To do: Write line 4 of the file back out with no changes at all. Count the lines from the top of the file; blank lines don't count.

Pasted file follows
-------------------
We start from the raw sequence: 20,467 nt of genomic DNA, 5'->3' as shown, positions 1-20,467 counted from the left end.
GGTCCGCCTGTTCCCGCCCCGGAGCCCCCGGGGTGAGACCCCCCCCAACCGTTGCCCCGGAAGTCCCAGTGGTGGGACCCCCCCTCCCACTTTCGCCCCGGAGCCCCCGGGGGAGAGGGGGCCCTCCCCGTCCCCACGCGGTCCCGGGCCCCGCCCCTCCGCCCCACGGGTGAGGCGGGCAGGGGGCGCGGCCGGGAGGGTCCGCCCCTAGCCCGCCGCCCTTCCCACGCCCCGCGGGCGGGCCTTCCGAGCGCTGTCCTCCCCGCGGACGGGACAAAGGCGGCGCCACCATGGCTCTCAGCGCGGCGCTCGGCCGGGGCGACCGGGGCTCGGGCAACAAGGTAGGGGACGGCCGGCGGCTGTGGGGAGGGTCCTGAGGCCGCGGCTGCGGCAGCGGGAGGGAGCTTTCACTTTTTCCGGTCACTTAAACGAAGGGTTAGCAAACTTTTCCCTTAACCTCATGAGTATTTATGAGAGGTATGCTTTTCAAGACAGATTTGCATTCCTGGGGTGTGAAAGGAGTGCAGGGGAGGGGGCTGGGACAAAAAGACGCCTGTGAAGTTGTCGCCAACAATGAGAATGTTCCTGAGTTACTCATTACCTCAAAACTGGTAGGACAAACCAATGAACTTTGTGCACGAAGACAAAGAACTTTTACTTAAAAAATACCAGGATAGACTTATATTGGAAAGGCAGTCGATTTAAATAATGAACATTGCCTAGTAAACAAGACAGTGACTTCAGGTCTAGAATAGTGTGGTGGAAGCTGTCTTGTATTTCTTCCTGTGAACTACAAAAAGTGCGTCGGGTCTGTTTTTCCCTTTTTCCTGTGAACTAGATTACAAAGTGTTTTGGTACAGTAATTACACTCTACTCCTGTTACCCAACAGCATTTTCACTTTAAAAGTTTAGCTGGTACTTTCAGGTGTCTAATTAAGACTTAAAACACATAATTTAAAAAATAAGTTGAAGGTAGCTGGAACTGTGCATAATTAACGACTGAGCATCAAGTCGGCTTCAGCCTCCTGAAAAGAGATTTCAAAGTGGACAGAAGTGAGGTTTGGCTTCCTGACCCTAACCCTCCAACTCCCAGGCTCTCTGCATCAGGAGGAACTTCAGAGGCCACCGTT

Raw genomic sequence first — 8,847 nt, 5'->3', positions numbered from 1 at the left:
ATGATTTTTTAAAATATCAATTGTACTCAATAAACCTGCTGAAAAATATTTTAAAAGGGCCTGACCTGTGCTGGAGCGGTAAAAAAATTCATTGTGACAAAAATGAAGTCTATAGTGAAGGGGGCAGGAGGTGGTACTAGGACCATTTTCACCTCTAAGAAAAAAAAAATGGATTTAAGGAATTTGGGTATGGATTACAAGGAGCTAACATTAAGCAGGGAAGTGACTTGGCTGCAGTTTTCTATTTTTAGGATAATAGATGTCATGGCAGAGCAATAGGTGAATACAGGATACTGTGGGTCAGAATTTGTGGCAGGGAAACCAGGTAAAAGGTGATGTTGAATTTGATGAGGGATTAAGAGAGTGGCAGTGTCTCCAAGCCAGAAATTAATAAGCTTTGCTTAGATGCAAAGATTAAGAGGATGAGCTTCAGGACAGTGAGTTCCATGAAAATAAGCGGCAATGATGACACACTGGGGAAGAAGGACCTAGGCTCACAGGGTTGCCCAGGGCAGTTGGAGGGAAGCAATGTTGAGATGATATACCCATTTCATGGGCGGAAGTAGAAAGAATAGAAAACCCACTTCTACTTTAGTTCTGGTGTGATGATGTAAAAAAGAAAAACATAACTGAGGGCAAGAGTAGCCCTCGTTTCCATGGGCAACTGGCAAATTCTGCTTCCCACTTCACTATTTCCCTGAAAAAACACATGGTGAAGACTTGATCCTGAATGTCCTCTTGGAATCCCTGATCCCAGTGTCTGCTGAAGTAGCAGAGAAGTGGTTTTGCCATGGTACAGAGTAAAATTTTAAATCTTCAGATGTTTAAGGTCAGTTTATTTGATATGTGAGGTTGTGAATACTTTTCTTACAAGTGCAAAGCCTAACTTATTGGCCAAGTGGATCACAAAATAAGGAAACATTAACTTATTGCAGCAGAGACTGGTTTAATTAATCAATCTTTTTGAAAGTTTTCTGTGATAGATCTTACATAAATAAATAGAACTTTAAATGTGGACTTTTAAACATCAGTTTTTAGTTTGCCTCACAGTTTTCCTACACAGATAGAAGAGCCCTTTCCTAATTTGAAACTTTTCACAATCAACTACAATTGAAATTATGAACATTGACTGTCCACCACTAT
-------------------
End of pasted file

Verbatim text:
ATGATTTTTTAAAATATCAATTGTACTCAATAAACCTGCTGAAAAATATTTTAAAAGGGCCTGACCTGTGCTGGAGCGGTAAAAAAATTCATTGTGACAAAAATGAAGTCTATAGTGAAGGGGGCAGGAGGTGGTACTAGGACCATTTTCACCTCTAAGAAAAAAAAAATGGATTTAAGGAATTTGGGTATGGATTACAAGGAGCTAACATTAAGCAGGGAAGTGACTTGGCTGCAGTTTTCTATTTTTAGGATAATAGATGTCATGGCAGAGCAATAGGTGAATACAGGATACTGTGGGTCAGAATTTGTGGCAGGGAAACCAGGTAAAAGGTGATGTTGAATTTGATGAGGGATTAAGAGAGTGGCAGTGTCTCCAAGCCAGAAATTAATAAGCTTTGCTTAGATGCAAAGATTAAGAGGATGAGCTTCAGGACAGTGAGTTCCATGAAAATAAGCGGCAATGATGACACACTGGGGAAGAAGGACCTAGGCTCACAGGGTTGCCCAGGGCAGTTGGAGGGAAGCAATGTTGAGATGATATACCCATTTCATGGGCGGAAGTAGAAAGAATAGAAAACCCACTTCTACTTTAGTTCTGGTGTGATGATGTAAAAAAGAAAAACATAACTGAGGGCAAGAGTAGCCCTCGTTTCCATGGGCAACTGGCAAATTCTGCTTCCCACTTCACTATTTCCCTGAAAAAACACATGGTGAAGACTTGATCCTGAATGTCCTCTTGGAATCCCTGATCCCAGTGTCTGCTGAAGTAGCAGAGAAGTGGTTTTGCCATGGTACAGAGTAAAATTTTAAATCTTCAGATGTTTAAGGTCAGTTTATTTGATATGTGAGGTTGTGAATACTTTTCTTACAAGTGCAAAGCCTAACTTATTGGCCAAGTGGATCACAAAATAAGGAAACATTAACTTATTGCAGCAGAGACTGGTTTAATTAATCAATCTTTTTGAAAGTTTTCTGTGATAGATCTTACATAAATAAATAGAACTTTAAATGTGGACTTTTAAACATCAGTTTTTAGTTTGCCTCACAGTTTTCCTACACAGATAGAAGAGCCCTTTCCTAATTTGAAACTTTTCACAATCAACTACAATTGAAATTATGAACATTGACTGTCCACCACTAT